Product Documentation

Example of a user scenario

The following example shows how to create a complete set of user accounts, groups, and command policies and bind each policy to the appropriate groups and users. The company, Example Manufacturing, Inc., has three users who can access the Citrix ADC appliance:

  • John Doe. The IT manager. John needs to be able to see all parts of the Citrix ADC configuration but does not need to modify anything.

    Maria Ramiez. The lead IT administrator. Maria needs to be able to see and modify all parts of the Citrix ADC configuration except for Citrix ADC commands (which local policy dictates must be performed while logged on as nsroot).

  • Michael Baldrock. The IT administrator in charge of load balancing. Michael needs to be able to see all parts of the Citrix ADC configuration, but needs to modify only the load balancing functions.

The following table shows the breakdown of network information, user account names, group names, and command policies for the sample company.

Field Value Note
Citrix ADC host name ns01.example.net N/A
User accounts johnd, mariar, and michaelb John Doe, IT manager, Maria Ramirez, IT administrator and Michael Baldrock, IT administrator.
Groups Managers and SysOps All managers and all IT administrators.
Command Policies read_all, modify_lb, and modify_all Allow complete read-only access, Allow modify access to load balancing, and Allow complete modify access.

The following description walks you through the process of creating a complete set of user accounts, groups, and command policies on the Citrix ADC appliance named ns01.example.net.

The description includes procedures for binding the appropriate user accounts and groups to one another, and binding appropriate command policies to the user accounts and groups.

This example illustrates how you can use prioritization to grant precise access and privileges to each user in the IT department.

The example assumes that initial installation and configuration have already been performed on the Citrix ADC.

Configuration steps

  1. Use the procedure described in “Configuring User Accounts” to create user accounts johnd, mariar, and michaelb.
  2. Use the procedure described in “Configuring User Groups” to create user groups Managers and SysOps, and then bind the users mariar and michaelb to the SysOps group and the user johnd to the Managers group.
  3. Use the procedure described in “[Creating Custom Command Policies] to create the following command policies:

    • read_all with action Allow and command spec "(^show\s+(?!system)(?!ns ns.conf)(?!ns runningConfig).*)|(^stat.*)"
    • modify_lb with action as Allow and the command spec "^set\s+lb\s+.*$"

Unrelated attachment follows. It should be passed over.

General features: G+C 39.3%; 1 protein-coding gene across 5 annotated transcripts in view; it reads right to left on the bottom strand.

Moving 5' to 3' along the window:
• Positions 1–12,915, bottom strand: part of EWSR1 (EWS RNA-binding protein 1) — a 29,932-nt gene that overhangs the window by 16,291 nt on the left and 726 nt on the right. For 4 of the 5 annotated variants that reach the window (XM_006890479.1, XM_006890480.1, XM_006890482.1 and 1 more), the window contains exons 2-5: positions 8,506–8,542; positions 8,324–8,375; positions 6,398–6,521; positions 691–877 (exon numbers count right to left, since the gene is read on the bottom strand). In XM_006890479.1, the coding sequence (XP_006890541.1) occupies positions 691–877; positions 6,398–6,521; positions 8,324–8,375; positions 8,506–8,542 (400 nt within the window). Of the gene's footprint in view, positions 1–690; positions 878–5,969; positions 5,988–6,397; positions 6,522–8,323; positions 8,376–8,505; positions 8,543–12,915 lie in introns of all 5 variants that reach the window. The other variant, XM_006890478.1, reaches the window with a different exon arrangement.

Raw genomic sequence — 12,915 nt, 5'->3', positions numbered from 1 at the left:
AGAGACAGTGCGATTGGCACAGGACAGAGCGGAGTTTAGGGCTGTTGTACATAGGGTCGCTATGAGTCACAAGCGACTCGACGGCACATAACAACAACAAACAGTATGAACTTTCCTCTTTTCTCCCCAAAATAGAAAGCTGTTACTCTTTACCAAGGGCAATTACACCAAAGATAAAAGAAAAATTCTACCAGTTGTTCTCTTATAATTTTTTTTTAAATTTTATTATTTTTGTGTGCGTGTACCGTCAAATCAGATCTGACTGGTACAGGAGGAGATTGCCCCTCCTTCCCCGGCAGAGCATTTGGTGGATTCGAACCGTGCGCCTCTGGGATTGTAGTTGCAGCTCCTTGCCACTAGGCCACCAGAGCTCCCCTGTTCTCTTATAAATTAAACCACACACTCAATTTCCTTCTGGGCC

• modify_all with action as Allow and the command spec "^\S+\s+(?!system).*"
  4. Use the procedure described in “Binding Command Policies to Users and Groups” to bind the read_all command policy to the SysOps group, with priority value 1.
  5. Use the procedure described in “Binding Command Policies to Users and Groups” to bind the modify_lb command policy to user michaelb, with priority value 5.

The configuration you just created results in the following:

  • John Doe, the IT manager, has read-only access to the entire Citrix ADC configuration, but he cannot make modifications.
  • Maria Ramirez, the IT lead, has near-complete access to all areas of the Citrix ADC configuration, having to log on only to perform Citrix ADC-level commands.
  • Michael Baldrock, the IT administrator responsible for load balancing, has read-only access to the Citrix ADC configuration, and can modify the configuration options for load balancing.

The set of command policies that applies to a specific user is a combination of command policies applied directly to the user’s account and command policies applied to the group(s) of which the user is a member.

Each time a user enters a command, the operating system searches the command policies for that user until it finds a policy with an ALLOW or DENY action that matches the command. When it finds a match, the operating system stops its command policy search and allows or denies access to the command.

If the operating system finds no matching command policy, it denies the user access to the command, in accordance with the Citrix ADC appliance’s default deny policy.

Note

When placing a user into multiple groups, take care not to cause unintended user command restrictions or privileges. To avoid these conflicts, when organizing your users in groups, bear in mind the Citrix ADC command policy search procedure and policy ordering rules.

Example of a user scenario

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